Pre-election opinion polls predicted that the governing PCRM would win more than 36.2 per cent of the vote, ahead of the opposition Liberal Democrats, the Liberal Party and Our Moldova.
The PCRM had campaigned on pledges to stabilise the country in the face of the global financial crisis, as well as to maintain friendly ties with Russia.
Vlad Filat, the leader of the Liberal Democrats, said on Sunday that he hoped to unseat the communists for "Moldova to become a democratic and free state where human rights and freedoms are respected".
The new parliament is to choose a new president between April 8 and June 8 after Voronin's second term ends.
Voronin has been in power since 2001 when the Communist party was elected in a landslide victory on a pro-Russian ticket during parliamentary elections.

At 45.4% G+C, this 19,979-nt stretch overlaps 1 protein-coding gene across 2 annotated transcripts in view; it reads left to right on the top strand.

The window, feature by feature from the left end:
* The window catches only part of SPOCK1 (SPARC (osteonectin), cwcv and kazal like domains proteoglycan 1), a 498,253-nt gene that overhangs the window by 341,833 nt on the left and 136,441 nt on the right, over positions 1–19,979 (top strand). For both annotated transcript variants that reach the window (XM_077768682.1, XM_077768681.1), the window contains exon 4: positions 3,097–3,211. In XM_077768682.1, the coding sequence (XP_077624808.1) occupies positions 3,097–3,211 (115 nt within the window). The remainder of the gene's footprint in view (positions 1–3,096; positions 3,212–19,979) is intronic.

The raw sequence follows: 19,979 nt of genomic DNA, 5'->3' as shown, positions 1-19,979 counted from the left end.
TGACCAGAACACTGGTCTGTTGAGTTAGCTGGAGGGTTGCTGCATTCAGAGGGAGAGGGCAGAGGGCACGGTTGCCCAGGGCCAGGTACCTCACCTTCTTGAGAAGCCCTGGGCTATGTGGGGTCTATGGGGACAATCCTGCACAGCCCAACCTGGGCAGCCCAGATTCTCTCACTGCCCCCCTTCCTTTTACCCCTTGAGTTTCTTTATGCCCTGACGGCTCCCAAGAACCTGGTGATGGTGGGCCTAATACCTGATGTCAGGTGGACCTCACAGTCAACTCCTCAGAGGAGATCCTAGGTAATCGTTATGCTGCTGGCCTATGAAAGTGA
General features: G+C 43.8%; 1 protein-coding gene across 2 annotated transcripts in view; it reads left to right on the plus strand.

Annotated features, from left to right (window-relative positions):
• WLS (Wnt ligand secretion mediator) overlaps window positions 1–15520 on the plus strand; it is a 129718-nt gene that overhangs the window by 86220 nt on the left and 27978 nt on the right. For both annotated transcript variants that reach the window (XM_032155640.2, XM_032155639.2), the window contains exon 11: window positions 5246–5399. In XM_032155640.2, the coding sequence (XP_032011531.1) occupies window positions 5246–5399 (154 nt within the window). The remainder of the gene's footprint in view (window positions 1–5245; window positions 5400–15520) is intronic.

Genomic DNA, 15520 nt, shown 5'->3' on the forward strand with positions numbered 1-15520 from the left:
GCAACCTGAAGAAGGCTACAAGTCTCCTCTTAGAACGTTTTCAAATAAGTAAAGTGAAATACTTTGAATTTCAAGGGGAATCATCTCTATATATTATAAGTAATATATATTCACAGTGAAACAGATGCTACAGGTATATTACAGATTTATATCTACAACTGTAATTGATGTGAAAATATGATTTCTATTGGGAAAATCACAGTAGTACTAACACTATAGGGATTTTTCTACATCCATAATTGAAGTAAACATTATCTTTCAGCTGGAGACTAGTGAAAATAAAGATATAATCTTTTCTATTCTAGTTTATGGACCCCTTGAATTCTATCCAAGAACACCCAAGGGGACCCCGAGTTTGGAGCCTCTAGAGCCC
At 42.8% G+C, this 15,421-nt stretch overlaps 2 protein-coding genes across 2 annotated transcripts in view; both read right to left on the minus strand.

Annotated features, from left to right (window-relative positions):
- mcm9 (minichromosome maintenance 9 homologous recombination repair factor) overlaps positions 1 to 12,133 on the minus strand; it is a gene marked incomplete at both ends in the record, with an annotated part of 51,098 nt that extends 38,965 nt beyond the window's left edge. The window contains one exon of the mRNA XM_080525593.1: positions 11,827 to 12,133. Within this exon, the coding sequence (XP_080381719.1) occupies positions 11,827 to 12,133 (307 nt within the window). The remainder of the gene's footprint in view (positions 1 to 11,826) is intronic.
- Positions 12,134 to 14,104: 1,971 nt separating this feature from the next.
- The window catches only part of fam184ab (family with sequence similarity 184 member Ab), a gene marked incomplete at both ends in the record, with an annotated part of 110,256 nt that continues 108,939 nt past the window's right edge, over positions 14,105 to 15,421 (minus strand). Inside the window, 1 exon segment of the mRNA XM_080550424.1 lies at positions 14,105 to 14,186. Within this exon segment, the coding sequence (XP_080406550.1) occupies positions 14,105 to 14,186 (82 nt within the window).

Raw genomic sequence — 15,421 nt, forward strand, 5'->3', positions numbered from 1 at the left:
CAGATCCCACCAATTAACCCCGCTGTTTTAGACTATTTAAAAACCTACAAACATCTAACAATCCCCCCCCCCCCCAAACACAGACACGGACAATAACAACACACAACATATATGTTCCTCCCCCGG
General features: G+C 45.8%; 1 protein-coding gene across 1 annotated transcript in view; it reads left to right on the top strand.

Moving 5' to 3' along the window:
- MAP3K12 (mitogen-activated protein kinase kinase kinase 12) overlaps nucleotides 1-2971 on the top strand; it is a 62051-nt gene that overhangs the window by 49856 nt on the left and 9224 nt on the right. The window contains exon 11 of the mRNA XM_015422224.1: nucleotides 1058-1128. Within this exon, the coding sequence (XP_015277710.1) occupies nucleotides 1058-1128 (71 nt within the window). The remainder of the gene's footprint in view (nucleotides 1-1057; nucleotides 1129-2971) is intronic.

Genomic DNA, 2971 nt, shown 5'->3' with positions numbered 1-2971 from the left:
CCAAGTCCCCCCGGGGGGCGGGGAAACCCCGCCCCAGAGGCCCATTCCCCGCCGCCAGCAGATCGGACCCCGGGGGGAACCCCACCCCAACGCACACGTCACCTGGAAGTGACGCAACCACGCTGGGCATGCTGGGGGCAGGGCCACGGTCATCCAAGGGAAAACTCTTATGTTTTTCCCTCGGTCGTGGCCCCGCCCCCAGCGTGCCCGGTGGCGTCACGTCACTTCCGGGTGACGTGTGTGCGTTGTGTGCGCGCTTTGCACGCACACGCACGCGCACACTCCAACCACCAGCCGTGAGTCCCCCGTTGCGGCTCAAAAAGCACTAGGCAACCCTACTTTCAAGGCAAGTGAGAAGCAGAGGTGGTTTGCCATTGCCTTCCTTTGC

Moldova is one of Europe's poorest countries, with an average monthly salary of $350. Last year Moldovans abroad sent home $1.6bn - roughly the same amount as the state budget.
There has been some economic growth during the communists' eight years in power, but international groups have criticised Moldova's slow progress towards full democracy, and a lack of media freedom.
A Romanian-speaking province that imperial Russia and the Ottoman empire fought over for centuries, modern-day Moldova was annexed by the Soviet Union at the end of World War II.
The country has maintained strong ties with Moscow since the collapse of the Soviet era.